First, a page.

First, teachers are not angry because the tests are 'too bureaucratic and complicated'. English teachers, in particular, are angry because the tests they are being asked to administer do not adequately reflect the richness and depth of the curriculum they have been working with for the past three years. In the context of the prominence given to league tables and comparisons between schools by the present government, teachers are worried that narrow tests will lead to a narrower curriculum.
Second, if the testing boycott goes ahead, classrooms will not face a 'summer of turmoil'. Without the disruptions to teaching brought about by preparation for the tests, and with the extra time available because teachers will not be marking them, classrooms will be calmer and more productive places. Teachers will be able to get on with the business of delivering the national curriculum and preparing their Year 9 students for the beginnings of their GCSE courses.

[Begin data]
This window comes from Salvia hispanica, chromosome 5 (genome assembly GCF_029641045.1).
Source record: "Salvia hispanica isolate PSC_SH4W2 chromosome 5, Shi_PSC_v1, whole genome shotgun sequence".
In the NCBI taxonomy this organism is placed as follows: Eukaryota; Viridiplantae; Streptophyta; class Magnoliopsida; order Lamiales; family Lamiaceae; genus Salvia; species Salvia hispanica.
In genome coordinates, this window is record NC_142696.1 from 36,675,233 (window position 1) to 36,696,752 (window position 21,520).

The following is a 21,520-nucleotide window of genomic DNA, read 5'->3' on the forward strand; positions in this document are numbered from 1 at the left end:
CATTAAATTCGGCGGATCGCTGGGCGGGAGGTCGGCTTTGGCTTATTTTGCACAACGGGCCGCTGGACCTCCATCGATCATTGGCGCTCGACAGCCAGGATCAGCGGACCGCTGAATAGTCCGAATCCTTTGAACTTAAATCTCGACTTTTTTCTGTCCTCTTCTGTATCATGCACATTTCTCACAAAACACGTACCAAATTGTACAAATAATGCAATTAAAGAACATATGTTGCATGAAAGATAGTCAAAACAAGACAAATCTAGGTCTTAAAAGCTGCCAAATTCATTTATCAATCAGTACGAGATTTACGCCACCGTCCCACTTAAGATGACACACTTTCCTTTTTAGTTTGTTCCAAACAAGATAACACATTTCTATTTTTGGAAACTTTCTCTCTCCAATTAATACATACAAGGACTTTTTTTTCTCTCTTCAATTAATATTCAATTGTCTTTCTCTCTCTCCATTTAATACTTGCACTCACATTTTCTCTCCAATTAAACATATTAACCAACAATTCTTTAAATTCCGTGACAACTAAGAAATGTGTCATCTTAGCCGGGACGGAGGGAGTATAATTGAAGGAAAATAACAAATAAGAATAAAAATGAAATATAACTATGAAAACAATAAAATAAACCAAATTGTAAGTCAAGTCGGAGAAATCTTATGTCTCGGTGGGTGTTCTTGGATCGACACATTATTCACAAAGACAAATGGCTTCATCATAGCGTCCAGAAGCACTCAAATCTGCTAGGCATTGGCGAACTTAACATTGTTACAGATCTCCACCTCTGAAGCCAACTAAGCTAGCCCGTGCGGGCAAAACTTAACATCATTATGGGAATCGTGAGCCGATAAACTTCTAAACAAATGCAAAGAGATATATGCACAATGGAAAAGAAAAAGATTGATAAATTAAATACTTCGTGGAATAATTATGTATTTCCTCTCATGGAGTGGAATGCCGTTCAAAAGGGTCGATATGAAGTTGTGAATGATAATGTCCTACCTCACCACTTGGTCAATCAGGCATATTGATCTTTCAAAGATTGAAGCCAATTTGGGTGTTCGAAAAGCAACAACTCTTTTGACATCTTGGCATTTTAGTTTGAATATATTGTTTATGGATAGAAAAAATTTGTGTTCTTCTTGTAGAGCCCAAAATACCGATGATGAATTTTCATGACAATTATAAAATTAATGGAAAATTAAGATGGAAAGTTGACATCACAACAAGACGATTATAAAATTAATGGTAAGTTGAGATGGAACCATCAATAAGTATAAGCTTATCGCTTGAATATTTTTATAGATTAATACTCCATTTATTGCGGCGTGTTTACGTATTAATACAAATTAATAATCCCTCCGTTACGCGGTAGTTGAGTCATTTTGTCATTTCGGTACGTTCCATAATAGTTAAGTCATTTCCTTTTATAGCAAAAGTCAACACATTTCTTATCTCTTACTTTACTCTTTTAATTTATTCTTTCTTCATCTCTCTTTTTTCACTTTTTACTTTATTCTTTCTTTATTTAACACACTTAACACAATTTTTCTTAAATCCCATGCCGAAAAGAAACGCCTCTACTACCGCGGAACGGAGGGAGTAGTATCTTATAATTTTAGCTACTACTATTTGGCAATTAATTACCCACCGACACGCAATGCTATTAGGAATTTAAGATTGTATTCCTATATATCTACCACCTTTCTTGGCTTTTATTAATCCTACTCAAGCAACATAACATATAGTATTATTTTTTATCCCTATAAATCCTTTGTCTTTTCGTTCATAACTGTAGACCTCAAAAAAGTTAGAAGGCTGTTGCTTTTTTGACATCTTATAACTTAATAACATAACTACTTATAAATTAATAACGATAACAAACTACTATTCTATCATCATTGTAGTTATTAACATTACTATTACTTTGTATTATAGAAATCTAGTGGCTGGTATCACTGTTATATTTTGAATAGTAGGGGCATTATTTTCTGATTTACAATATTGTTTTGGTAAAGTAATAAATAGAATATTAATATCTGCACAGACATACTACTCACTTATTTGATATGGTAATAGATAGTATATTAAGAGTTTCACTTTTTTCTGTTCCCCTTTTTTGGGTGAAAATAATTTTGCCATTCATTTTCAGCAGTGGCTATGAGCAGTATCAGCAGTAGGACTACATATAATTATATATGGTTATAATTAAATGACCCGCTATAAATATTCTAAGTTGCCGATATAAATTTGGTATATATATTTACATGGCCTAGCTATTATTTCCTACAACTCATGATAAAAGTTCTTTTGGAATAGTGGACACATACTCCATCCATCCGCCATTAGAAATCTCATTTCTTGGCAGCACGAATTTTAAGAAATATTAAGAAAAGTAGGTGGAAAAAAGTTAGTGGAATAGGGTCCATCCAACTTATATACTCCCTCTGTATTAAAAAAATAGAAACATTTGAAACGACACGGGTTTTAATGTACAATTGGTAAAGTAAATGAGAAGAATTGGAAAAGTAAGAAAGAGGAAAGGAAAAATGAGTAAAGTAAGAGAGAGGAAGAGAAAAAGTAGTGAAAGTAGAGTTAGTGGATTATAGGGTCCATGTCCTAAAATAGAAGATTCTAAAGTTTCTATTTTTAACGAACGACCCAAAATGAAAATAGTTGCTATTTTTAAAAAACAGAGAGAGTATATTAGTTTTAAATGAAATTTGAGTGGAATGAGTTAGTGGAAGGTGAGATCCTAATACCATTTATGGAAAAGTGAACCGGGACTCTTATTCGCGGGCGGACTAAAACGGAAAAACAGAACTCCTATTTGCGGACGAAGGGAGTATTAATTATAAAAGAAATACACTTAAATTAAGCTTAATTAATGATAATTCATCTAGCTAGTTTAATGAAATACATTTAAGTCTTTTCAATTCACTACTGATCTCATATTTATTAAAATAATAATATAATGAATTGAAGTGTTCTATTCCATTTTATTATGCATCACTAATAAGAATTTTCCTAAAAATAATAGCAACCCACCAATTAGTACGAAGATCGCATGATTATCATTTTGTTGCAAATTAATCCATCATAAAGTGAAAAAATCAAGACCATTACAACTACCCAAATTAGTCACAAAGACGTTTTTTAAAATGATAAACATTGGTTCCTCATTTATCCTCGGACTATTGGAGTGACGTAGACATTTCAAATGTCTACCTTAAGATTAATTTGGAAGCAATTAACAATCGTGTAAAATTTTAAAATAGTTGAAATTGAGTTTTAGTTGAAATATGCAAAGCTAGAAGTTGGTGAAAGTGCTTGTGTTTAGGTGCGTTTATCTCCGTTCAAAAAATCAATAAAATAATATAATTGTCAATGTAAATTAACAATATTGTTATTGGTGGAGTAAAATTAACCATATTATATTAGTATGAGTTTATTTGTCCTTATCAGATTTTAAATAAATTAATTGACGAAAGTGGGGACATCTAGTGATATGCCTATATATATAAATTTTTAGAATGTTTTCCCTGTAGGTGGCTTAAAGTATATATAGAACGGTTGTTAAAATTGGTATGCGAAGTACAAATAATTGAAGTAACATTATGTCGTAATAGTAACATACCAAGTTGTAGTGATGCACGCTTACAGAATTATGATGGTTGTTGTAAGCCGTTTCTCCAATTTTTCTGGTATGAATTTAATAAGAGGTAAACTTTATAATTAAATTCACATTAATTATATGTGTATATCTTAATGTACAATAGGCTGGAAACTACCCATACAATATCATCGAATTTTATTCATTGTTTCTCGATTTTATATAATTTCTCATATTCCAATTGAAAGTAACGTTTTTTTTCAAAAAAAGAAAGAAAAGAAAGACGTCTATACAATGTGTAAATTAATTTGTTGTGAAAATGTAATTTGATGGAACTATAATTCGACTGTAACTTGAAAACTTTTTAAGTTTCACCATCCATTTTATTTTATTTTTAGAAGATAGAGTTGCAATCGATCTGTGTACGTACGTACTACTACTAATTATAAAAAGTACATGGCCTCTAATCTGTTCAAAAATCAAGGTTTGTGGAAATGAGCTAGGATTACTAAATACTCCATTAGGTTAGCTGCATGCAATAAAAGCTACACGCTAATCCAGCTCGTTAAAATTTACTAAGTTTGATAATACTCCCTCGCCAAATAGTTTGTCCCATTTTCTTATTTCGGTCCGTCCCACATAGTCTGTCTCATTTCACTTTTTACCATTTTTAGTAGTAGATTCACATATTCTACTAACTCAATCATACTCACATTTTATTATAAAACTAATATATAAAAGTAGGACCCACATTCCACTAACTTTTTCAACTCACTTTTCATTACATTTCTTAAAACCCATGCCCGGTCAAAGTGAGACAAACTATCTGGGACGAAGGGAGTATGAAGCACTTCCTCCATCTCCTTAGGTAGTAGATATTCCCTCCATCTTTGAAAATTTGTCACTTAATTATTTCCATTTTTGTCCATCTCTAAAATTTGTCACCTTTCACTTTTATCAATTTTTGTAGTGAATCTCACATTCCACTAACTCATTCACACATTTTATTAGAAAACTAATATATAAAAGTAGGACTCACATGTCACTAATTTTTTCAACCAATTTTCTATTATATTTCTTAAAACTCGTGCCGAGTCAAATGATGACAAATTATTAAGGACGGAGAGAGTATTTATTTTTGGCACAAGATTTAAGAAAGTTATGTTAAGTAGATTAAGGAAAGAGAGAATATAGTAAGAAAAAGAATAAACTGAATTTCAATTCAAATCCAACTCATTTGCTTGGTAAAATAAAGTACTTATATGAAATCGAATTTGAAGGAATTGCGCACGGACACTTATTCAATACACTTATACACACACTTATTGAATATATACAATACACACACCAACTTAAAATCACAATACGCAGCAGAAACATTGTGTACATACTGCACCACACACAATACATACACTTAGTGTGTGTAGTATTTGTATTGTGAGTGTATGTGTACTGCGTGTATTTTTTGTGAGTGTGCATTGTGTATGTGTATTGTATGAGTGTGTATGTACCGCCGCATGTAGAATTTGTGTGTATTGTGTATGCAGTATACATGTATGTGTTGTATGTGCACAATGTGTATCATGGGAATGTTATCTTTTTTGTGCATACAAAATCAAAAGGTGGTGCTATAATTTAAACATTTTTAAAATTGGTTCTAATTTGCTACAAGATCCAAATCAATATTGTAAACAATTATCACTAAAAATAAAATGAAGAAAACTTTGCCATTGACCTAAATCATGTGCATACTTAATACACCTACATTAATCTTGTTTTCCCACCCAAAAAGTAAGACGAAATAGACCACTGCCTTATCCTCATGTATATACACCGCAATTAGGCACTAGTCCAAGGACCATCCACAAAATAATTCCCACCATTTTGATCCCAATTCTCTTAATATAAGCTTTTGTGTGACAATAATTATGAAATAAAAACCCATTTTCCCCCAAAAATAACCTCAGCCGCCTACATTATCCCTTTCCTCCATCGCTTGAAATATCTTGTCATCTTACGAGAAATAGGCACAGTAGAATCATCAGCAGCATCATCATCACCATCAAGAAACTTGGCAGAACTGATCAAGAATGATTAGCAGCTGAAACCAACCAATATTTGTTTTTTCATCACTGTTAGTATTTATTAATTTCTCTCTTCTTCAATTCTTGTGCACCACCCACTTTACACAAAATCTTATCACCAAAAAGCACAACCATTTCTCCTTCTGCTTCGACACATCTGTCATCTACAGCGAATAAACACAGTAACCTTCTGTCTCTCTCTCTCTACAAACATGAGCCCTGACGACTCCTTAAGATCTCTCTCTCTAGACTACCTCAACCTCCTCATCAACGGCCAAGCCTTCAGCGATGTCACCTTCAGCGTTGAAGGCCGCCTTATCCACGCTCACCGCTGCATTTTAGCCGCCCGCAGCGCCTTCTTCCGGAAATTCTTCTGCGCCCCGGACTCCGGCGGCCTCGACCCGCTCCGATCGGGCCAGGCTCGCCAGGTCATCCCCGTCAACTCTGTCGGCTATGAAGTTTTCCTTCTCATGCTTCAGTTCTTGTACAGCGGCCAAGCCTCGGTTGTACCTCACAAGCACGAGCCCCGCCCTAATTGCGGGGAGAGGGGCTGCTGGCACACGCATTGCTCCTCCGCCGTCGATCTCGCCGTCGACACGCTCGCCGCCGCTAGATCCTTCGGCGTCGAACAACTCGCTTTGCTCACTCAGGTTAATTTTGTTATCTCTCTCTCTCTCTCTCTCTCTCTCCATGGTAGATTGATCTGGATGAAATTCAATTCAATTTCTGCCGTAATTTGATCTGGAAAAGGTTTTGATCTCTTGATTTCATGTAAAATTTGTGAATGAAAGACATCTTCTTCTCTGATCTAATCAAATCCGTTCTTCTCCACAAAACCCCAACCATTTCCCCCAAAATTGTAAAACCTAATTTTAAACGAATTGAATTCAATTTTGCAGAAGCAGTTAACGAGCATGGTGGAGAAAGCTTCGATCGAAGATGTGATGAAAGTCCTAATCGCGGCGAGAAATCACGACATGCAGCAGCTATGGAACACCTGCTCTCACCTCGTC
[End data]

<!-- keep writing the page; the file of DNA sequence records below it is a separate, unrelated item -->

Head of English
Bramhall High School
8 AprilReuse content